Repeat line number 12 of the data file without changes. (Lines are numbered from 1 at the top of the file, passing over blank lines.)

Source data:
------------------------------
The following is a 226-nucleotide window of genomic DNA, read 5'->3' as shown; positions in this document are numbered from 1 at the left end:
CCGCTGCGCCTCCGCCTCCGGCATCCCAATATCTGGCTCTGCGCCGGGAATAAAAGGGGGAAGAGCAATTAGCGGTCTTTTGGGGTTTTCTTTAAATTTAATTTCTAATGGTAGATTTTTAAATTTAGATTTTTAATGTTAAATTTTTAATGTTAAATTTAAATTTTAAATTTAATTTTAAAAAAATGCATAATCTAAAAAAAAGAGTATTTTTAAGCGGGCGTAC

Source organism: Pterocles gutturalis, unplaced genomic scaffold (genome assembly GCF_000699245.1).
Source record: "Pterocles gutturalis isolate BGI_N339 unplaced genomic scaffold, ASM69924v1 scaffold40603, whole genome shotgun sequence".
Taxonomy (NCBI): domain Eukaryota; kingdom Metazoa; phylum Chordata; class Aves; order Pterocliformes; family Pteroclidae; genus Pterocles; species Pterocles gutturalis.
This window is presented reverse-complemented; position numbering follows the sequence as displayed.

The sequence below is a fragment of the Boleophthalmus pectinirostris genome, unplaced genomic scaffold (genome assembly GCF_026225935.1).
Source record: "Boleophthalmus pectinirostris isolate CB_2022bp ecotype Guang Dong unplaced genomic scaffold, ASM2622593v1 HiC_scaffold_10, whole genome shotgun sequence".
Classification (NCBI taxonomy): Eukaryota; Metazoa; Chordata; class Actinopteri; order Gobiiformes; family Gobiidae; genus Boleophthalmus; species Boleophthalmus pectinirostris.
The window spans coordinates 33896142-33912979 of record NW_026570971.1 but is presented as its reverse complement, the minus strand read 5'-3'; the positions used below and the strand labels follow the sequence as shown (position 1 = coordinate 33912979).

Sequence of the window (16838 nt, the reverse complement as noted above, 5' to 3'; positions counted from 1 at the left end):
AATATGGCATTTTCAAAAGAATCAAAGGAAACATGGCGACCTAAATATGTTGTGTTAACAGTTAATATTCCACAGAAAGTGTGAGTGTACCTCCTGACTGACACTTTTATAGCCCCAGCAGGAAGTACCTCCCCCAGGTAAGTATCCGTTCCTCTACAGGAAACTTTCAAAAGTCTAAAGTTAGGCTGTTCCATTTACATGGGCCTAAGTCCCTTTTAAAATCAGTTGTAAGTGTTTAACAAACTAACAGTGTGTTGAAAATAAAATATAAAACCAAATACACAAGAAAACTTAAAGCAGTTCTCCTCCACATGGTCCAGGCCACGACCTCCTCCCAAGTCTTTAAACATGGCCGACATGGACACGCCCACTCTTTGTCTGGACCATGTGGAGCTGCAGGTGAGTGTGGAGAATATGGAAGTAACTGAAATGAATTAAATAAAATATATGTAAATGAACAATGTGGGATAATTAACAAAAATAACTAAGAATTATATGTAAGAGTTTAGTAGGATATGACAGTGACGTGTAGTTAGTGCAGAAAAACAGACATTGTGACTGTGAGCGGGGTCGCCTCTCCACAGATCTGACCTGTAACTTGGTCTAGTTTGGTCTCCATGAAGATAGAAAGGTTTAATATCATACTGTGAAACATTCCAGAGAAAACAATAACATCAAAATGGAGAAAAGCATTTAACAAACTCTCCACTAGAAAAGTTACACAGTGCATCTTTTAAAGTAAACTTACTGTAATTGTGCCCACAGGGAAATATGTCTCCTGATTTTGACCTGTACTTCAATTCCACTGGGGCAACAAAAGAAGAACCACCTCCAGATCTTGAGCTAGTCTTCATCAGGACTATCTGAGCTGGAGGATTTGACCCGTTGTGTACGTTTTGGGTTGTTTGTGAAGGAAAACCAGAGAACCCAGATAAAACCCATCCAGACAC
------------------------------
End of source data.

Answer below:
AATATGGCATTTTCAAAAGAATCAAAGGAAACATGGCGACCTAAATATGTTGTGTTAACAGTTAATATTCCACAGAAAGTGTGAGTGTACCTCCTGACTGACACTTTTATAGCCCCAGCAGGAAGTACCTCCCCCAGGTAAGTATCCGTTCCTCTACAGGAAACTTTCAAAAGTCTAAAGTTAGGCTGTTCCATTTACATGGGCCTAAGTCCCTTTTAAAATCAGTTGTAAGTGTTTAACAAACTAACAGTGTGTTGAAAATAAAATATAAAACCAAATACACAAGAAAACTTAAAGCAGTTCTCCTCCACATGGTCCAGGCCACGACCTCCTCCCAAGTCTTTAAACATGGCCGACATGGACACGCCCACTCTTTGTCTGGACCATGTGGAGCTGCAGGTGAGTGTGGAGAATATGGAAGTAACTGAAATGAATTAAATAAAATATATGTAAATGAACAATGTGGGATAATTAACAAAAATAACTAAGAATTATATGTAAGAGTTTAGTAGGATATGACAGTGACGTGTAGTTAGTGCAGAAAAACAGACATTGTGACTGTGAGCGGGGTCGCCTCTCCACAGATCTGACCTGTAACTTGGTCTAGTTTGGTCTCCATGAAGATAGAAAGGTTTAATATCATACTGTGAAACATTCCAGAGAAAACAATAACATCAAAATGGAGAAAAGCATTTAACAAACTCTCCACTAGAAAAGTTACACAGTGCATCTTTTAAAGTAAACTTACTGTAATTGTGCCCACAGGGAAATATGTCTCCTGATTTTGACCTGTACTTCAATTCCACTGGGGCAACAAAAGAAGAACCACCTCCAGATCTTGAGCTAGTCTTCATCAGGACTATCTGAGCTGGAGGATTTGACCCGTTGTGTACGTTTTGGGTTGTTTGTGAAGGAAAACCAGAGAACCCAGATAAAACCCATCCAGACAC